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Cute little twins

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On the surface, it seems patently unfair to deny the parents of newborn twins, triplets and other multiple-birth children increased parental benefits. The Federal Court of Appeal doesn't see it that way, however, and ruled Thursday that parents caring for multiple newborns aren't being discriminated against under the Charter of Rights and Freedom when they are denied additional parental leave. The case may now be headed to the Supreme Court but, before it gets there, Ottawa should take matters into its own hands and amend the rules to bring a bit of common sense and fairness to the situation.

The case was brought by parents of identical twins. When their daughters were born in 2009, they both applied for the standard 35-week parental leave benefit, a benefit that is normally shared between each parent when a single child is born. In this case, the mother applied for the full leave to take care of one of the children, and the father did the same for the other child. The Employment Insurance Commission rejected the father's claim on the grounds the twins were the result of a single pregnancy. The couple overturned the commission's decision on appeal, but then the federal government stepped in, won its appeal in a lower court, and has now seen its appeal upheld.

It's hard to see the Charter merits of the case, although the couple says it will seek leave to appeal to the Supreme Court. They feel they are being discriminated against, but the federal court ruled that having twins does not "establish the kind of historical disadvantage that perpetuates prejudice or stereotyping."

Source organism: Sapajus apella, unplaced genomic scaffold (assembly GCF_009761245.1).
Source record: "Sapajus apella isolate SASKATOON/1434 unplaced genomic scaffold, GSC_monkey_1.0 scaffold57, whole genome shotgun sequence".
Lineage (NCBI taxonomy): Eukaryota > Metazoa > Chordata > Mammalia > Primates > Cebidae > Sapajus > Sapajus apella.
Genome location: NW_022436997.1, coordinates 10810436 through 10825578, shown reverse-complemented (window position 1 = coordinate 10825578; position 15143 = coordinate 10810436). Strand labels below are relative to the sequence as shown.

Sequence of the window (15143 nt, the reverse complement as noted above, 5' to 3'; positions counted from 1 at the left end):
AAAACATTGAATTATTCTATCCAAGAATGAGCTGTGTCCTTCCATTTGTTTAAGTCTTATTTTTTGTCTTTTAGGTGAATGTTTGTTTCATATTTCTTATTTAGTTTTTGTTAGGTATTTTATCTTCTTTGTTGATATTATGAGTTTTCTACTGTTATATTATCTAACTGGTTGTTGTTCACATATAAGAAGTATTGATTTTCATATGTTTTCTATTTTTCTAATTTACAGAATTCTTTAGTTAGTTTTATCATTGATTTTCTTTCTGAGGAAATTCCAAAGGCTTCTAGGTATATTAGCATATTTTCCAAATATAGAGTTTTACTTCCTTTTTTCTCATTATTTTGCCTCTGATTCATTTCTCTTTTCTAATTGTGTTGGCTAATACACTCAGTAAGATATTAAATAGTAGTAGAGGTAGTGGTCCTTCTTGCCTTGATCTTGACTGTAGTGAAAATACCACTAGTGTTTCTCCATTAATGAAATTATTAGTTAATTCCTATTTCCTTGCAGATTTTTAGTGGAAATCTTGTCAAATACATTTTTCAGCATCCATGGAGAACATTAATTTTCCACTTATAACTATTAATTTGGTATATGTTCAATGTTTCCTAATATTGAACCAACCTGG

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At the same time, the three-judge panel agreed that "the care of twins or, for that matter, any other multiples, necessarily involves more work than caring for a single child." And therein lies the unfairness of the current system. Canada needs children, and it needs policies that encourage parents to have them. The couple that produces twins or other multiple births is fulfilling this vital role in, to be frank, the most efficient way possible. Under the current rules, they are producing two children, in terms of cost to the government and lost working hours, for the price of one.

Look at it another way: Most couples will produce two children over the course of two pregnancies, and each time they will be eligible for the parental leave and will take time off work. The couple that gives birth to twins will not receive the same benefits or the same amount of time off. Ottawa recently introduced legislation to extend EI benefits to the parents of gravely ill or injured children, a recognition of the fact that not all parents face exactly the same challenges. We are not saying that Ottawa should allow the parents of twins and triplets to proportionately increase their parental leave, but it could certainly consider raising it from 35 weeks to acknowledge the peculiar difficulties and societal benefits of multiple births.

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